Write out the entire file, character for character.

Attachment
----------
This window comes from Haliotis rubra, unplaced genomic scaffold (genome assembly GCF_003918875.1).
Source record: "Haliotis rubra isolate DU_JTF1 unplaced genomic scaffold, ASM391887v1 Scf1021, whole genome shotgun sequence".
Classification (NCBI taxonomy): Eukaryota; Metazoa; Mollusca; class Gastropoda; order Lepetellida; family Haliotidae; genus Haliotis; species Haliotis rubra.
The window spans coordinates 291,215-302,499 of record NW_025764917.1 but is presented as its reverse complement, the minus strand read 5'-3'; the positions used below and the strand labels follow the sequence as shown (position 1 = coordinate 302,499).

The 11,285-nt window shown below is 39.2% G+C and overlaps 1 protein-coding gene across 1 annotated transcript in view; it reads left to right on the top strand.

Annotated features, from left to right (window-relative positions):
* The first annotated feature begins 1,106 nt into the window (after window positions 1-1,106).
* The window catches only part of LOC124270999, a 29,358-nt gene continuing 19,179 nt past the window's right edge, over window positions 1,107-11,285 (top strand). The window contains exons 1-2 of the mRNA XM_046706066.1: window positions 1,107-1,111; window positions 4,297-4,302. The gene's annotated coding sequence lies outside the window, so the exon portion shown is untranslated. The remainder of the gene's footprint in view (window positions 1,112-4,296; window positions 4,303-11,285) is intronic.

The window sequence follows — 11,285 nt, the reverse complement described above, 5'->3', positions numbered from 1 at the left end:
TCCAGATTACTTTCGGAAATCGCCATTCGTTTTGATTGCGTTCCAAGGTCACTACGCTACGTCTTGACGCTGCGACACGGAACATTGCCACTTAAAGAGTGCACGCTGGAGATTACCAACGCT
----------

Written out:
This window comes from Haliotis rubra, unplaced genomic scaffold (genome assembly GCF_003918875.1).
Source record: "Haliotis rubra isolate DU_JTF1 unplaced genomic scaffold, ASM391887v1 Scf1021, whole genome shotgun sequence".
Classification (NCBI taxonomy): Eukaryota; Metazoa; Mollusca; class Gastropoda; order Lepetellida; family Haliotidae; genus Haliotis; species Haliotis rubra.
The window spans coordinates 291,215-302,499 of record NW_025764917.1 but is presented as its reverse complement, the minus strand read 5'-3'; the positions used below and the strand labels follow the sequence as shown (position 1 = coordinate 302,499).

The 11,285-nt window shown below is 39.2% G+C and overlaps 1 protein-coding gene across 1 annotated transcript in view; it reads left to right on the top strand.

Annotated features, from left to right (window-relative positions):
* The first annotated feature begins 1,106 nt into the window (after window positions 1-1,106).
* The window catches only part of LOC124270999, a 29,358-nt gene continuing 19,179 nt past the window's right edge, over window positions 1,107-11,285 (top strand). The window contains exons 1-2 of the mRNA XM_046706066.1: window positions 1,107-1,111; window positions 4,297-4,302. The gene's annotated coding sequence lies outside the window, so the exon portion shown is untranslated. The remainder of the gene's footprint in view (window positions 1,112-4,296; window positions 4,303-11,285) is intronic.

The window sequence follows — 11,285 nt, the reverse complement described above, 5'->3', positions numbered from 1 at the left end:
TCCAGATTACTTTCGGAAATCGCCATTCGTTTTGATTGCGTTCCAAGGTCACTACGCTACGTCTTGACGCTGCGACACGGAACATTGCCACTTAAAGAGTGCACGCTGGAGATTACCAACGCT